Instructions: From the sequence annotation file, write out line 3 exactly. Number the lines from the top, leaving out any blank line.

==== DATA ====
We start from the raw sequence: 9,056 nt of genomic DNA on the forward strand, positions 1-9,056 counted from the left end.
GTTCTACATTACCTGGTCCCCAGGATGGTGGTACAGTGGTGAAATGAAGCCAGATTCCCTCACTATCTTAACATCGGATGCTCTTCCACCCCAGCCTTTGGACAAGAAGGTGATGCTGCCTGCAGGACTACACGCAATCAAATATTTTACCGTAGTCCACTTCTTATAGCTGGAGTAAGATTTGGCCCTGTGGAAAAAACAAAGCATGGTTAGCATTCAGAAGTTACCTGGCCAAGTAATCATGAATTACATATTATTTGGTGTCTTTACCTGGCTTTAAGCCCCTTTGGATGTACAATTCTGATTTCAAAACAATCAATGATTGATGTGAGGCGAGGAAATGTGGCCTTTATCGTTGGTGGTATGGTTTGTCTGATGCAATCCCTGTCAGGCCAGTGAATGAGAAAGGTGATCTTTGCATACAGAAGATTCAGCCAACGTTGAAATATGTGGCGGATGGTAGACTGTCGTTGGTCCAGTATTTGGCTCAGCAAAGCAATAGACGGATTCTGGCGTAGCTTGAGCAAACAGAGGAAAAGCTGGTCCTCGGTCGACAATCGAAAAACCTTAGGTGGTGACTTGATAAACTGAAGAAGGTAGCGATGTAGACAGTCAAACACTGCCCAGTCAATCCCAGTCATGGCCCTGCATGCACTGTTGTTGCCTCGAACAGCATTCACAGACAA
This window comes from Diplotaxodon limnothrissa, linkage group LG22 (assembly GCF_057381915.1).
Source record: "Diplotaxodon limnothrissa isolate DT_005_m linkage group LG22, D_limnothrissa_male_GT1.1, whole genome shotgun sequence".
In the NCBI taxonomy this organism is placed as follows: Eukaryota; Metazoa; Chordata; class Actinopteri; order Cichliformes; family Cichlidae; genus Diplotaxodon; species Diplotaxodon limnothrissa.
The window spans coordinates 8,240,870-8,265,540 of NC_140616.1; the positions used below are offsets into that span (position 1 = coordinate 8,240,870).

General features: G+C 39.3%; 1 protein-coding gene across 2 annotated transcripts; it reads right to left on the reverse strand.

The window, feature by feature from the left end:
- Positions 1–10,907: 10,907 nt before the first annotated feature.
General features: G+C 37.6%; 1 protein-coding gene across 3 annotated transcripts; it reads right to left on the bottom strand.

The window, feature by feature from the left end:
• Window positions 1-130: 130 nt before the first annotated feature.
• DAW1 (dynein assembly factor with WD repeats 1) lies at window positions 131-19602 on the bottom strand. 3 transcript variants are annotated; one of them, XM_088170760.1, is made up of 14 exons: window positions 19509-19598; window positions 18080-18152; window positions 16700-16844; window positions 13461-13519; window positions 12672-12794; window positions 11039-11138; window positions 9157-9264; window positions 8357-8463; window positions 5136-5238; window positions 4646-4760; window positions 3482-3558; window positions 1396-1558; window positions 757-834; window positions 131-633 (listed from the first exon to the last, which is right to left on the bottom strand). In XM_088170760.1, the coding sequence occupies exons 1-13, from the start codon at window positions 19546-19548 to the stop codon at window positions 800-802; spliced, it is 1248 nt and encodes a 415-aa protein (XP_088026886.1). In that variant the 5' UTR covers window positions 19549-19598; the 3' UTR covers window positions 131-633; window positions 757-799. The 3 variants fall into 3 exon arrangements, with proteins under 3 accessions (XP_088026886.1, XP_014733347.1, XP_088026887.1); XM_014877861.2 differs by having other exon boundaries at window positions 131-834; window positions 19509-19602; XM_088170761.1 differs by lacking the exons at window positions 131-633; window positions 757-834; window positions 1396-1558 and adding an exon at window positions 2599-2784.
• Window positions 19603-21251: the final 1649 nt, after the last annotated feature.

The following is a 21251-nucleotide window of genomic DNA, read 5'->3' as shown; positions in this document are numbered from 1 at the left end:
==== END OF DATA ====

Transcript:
This window comes from Diplotaxodon limnothrissa, linkage group LG22 (assembly GCF_057381915.1).